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On August 4, 2015, FOX News announced the candidates invited to take part in the prime time debate as follows (in alphabetical order) :
• Jeb Bush
• Ben Carson
• Chris Christie
• Ted Cruz
• Mike Huckabee
• John Kasich
• Rand Paul
• Marco Rubio
• Donald Trump
• Scott Walker
• Must meet all U.S. Constitutional requirements
• Must announce and register a formal campaign for president
• Must file all necessary paperwork with the Federal Election Commission (FEC)
• Must have paid all necessary federal and state filing fees
• Must place in the top 10 of an average of the five most recent national polls, as recognized by FOX News leading up to August 4th at 5 PM/ET. Such polling must be conducted by major, nationally recognized organizations that use standard methodological techniques.
The first debate between contenders for the Republican presidential nomination took place in Cleveland, Ohio at the Quicken Loans Arena. Hosted by FOX News and the Republican National Committee, it was hosted by Chris Wallace, Brett Baier, and Megyn Kelly. The contest was between the top ten Republican candidates, as determined by an average of five polls. Such Republican juggernauts as Jeb Bush, Chris Christie and Ted Cruz made the cut, but it was Donald Trump's presence that truly excited many, and speculations ran rampant on how the notorious (and highly controversial) firebrand candidate would behave.
It's worth noting that Trump went into this debate having said that he hoped it would be civil, but he didn't disappoint those expecting a biting, unapologetic, undiplomatic attitude. Right from the beginning, Trump made sure everyone knew how he felt. When Brett Baier chose to preface the entire debate by asking those assembled whether anyone would refuse to unconditionally pledge support to whomever the eventual Republican nominee might be, not one soul raised his hand – except the Donald.
Trump will not necessarily pledge support to eventual GOP nominee (2m 11s)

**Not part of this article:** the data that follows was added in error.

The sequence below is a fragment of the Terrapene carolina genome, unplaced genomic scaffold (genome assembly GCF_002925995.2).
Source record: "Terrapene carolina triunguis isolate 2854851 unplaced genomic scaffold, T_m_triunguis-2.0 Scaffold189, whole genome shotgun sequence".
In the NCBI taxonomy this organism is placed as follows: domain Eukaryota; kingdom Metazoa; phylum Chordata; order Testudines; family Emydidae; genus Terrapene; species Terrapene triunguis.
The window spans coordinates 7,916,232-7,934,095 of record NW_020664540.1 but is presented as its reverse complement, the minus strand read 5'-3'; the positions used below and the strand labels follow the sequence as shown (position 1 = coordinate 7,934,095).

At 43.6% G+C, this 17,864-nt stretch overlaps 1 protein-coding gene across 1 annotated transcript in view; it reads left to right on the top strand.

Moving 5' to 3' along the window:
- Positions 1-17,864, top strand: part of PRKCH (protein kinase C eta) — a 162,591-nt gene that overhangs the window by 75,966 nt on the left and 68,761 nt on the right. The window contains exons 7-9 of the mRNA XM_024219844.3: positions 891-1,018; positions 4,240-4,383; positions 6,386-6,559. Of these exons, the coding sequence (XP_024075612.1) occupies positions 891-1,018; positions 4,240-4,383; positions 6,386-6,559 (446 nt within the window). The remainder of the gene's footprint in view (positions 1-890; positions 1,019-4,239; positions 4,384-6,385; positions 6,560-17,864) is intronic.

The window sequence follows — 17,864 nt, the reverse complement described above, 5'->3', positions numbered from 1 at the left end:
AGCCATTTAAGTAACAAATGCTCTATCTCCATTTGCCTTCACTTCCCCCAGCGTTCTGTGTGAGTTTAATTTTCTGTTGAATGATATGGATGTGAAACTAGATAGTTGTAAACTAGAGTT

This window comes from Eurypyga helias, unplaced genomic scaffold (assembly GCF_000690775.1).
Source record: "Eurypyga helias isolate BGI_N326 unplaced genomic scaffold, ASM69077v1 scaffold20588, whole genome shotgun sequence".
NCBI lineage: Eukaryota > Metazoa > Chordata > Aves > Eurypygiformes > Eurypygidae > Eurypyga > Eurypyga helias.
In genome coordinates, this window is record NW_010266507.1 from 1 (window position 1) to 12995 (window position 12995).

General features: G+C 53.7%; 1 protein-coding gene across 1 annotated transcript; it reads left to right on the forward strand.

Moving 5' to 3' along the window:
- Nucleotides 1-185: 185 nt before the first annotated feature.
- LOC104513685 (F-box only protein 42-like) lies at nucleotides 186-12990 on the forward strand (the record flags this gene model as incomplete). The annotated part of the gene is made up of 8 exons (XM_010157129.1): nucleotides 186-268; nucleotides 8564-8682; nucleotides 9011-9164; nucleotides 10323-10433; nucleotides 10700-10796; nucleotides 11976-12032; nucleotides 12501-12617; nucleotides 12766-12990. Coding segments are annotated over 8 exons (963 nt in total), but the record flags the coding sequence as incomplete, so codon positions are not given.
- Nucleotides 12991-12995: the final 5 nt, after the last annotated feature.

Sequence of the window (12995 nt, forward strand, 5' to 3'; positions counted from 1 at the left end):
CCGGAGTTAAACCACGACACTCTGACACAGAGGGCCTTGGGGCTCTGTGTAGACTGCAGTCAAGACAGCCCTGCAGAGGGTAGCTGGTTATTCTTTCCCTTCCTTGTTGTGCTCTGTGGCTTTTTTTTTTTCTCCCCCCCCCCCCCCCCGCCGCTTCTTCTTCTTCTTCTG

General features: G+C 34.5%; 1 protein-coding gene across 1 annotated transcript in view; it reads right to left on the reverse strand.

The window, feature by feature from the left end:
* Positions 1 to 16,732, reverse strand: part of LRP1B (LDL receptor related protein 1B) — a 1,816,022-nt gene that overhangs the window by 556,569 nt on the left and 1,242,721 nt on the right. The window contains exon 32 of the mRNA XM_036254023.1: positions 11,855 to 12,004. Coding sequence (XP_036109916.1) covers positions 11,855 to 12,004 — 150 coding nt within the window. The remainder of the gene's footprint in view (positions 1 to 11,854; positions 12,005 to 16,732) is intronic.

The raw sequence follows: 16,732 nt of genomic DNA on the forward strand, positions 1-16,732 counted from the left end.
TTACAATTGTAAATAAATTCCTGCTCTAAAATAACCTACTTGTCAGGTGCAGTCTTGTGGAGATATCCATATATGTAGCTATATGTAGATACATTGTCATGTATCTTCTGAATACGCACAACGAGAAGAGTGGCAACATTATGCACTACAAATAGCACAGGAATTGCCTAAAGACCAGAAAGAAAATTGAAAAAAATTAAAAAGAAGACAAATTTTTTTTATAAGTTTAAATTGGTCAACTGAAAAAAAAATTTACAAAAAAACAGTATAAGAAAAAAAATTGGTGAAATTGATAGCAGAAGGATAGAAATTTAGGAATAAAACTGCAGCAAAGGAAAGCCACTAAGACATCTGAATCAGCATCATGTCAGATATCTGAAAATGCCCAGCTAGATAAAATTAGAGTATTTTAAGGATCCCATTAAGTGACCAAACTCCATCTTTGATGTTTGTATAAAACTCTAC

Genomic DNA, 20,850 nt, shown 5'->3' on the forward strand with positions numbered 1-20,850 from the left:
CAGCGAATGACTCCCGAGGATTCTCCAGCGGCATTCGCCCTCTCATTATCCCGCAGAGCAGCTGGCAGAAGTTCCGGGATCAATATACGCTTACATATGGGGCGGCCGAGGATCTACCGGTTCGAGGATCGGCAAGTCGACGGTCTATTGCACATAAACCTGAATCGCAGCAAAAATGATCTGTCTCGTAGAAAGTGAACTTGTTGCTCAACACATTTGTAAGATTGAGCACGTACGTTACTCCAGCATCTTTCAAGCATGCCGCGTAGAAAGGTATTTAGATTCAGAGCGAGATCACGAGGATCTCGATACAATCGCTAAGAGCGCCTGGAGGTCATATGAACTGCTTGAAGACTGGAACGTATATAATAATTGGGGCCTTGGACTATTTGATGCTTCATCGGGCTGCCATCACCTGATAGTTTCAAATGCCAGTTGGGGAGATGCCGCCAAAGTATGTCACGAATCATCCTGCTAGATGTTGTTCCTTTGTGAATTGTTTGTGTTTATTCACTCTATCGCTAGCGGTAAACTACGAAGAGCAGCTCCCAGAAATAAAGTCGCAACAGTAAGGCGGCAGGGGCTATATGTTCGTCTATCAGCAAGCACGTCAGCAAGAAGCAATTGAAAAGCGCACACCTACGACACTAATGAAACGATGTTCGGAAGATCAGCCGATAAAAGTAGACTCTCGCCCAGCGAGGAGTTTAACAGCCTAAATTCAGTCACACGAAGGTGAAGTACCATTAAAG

Of course, the debate wasn't just an opportunity for Trump to entertain with his unique personality, and he was asked just as many difficult questions as the other candidates. Naturally, his controversial comments concerning Mexico sending criminals to the United States were challenged, with moderators unwilling to let the matter go giving Trump an extra 30 seconds specifically to back his claims with evidence. Trump cited conversations with border patrol agents who he said had told him they had seen the lawbreakers sent by a Mexican government eager to offload them on the United States rather than deal with them at home.
Trump had pointed comments for his fellow debaters, too. When Rand Paul, reacting to Trump's presented views on healthcare reform, accused him of supporting a single-payer medical system, Trump shot back, stating clearly to Paul: “I don't think you heard me. You're having a hard time tonight.” Indeed, even the moderators were not safe from the wrath of Trump, who at one point accused Chris Wallace of “living in a fantasy world” for assuming that money-lenders were nice people. But, in the interests of assigning credit where it is due, Trump preserved tact on a single point. He specifically declared his refusal to call President Barack Obama incompetent, with the heavily tongue-in-cheek explanation that it was “because that's not nice.”
But while Trump may be regarded as the most entertaining figure on stage that night, it would be a mistake to say he stole the show, and much of substance was discussed by the other candidates. As is often the case at Republican debates, the late President Ronald Reagan's name was well-invoked by speakers eager to compare themselves favorably to him or excuse their own comments and actions by holding them up to the legendary conservative icon. John Kasich was first to bring up Reagan, pointing out when asked about his previous support for Medicaid increases that the Republican President of the 80's had bolstered that program three times. Rand Paul and Mike Huckabee also mentioned Reagan, and yes, even Donald Trump got into the act.
One of the tough questions with which Republican heavyweight Jeb Bush had to contend was about “dynastic politics”, as moderators challenged him over whether the American people would support a third Bush presidency – especially in light of the fact that the Democrats were likely to run a candidate whose husband had already been President, in the person of Hillary Clinton. Bush responded by saying that he was proud of his father and his brother (both of whom have occupied the White House), but that he had his own policies and ideas that were not derived from his family. He did admit that perhaps the bar was a bit higher for him because of his last name, but that if so, he was fine with that.